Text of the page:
Don Flynn: Very quickly, on that point, I think that the right of appeal is the best mechanism we have for ensuring the quality of decision making. At the moment, there are still good grounds for concern about the quality of decisions, but at least it gives us an opportunity to put the decision maker’s reasoning and logic in front of a tribunal and examine it. It seems clear to me that in the absence of a right of appeal, there is simply no other mechanism that can be substituted; at least, if there is, the Home Office has not come up with it. Nothing will automatically improve the very worrying amount of poor decisions being made at the moment if decision makers are not required to justify them before a proper adjudicator.
Manjit Gill: The question that has raised itself more than once—how to sort out decision making and make the quality better—is difficult. One problem is that decision makers on the front line within the Home Office—I suspect; this is my guess—are told to use certain set phrases to pursue certain policy objectives. What tends to be lost in that process is a basic common sense and a basic use of discretion to take a phrase and apply it sensibly.
I will give you one very practical example. I had a case in which a lady who was here lawfully was driving a car for the first time after having passed her test. Unfortunately, she chose an automatic rather than a manual, and she ended up knocking somebody over. Because of her conviction—I cannot remember what the charge was, but I suspect that it was death by dangerous driving—she got a significant prison sentence; I cannot remember, but it was a few years. She was a perfectly nice, genuine lady with a child and a husband who were British citizens. Because of how the decision making is done, and because she only had indefinite leave to remain rather than being a citizen, she automatically got pushed into a process in which, due to the nature of the sentence—a lot of small offences often carry sentences that trigger these provisions—she ended up having a deportation process imposed on her.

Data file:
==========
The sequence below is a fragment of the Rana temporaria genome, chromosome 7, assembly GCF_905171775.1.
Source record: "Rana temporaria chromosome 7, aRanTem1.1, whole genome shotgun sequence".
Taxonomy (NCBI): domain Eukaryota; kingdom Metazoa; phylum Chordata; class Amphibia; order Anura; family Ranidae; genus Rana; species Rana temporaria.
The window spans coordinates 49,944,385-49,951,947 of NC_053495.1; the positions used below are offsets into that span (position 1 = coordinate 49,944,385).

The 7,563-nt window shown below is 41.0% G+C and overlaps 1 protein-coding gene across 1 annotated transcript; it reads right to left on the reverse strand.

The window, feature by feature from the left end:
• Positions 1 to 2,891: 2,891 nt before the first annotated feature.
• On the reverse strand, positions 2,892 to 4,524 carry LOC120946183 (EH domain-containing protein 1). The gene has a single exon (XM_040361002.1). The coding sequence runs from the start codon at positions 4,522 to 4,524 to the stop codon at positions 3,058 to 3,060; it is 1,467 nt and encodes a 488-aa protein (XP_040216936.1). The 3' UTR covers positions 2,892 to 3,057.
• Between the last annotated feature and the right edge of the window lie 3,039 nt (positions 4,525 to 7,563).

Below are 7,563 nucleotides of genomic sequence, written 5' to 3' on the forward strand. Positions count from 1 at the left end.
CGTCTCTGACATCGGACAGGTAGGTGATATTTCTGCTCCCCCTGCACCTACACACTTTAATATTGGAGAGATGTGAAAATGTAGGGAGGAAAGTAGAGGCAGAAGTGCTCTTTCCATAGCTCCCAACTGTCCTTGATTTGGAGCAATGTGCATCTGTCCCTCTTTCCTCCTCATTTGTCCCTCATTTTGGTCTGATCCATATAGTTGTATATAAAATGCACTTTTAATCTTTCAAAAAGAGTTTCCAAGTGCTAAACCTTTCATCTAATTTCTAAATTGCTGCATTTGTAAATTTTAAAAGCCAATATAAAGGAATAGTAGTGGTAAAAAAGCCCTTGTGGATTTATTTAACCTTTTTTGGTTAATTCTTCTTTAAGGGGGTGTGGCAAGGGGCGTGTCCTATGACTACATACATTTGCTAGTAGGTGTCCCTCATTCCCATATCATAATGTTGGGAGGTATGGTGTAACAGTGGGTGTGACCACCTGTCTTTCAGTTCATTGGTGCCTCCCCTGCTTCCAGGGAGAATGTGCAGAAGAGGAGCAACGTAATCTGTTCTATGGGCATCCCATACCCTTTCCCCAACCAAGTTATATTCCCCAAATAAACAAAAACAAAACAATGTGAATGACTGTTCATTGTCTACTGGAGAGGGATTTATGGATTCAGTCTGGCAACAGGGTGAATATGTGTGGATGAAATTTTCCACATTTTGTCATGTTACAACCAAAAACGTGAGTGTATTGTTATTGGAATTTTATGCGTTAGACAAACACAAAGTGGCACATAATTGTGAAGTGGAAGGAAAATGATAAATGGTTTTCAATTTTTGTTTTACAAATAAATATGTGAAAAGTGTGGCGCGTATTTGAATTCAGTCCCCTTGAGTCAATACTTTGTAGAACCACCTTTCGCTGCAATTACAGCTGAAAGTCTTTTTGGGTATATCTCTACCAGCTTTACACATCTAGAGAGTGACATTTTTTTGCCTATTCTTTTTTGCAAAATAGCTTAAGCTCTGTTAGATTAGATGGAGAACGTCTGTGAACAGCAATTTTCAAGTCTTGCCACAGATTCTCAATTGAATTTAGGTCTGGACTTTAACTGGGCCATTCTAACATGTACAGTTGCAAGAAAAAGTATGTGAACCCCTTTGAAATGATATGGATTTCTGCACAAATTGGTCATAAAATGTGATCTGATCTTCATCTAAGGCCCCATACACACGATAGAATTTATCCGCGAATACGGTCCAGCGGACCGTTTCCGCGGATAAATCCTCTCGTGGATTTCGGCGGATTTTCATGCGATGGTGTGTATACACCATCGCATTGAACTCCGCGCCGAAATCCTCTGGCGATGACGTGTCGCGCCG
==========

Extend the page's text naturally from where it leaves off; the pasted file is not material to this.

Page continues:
Her husband phoned the Home Office, desperate to speak to the caseworker, who was very supportive and indicated that he had been told that this had to be refused. He had had a meeting with his superiors, who knew that they were going to lose on appeal when the case went to the tribunal. He said, “Don’t quote me, but that’s what is going to happen.” It duly went to appeal, and it was allowed, as it inevitably had to be. Why did they make such a decision in the first place? Because they are being pushed by other imperatives. The discretion is taken away from them. The chap who was dealing with it, the caseworker, probably wanted to say, “This is obviously ridiculous. Nobody is going to throw this person out.”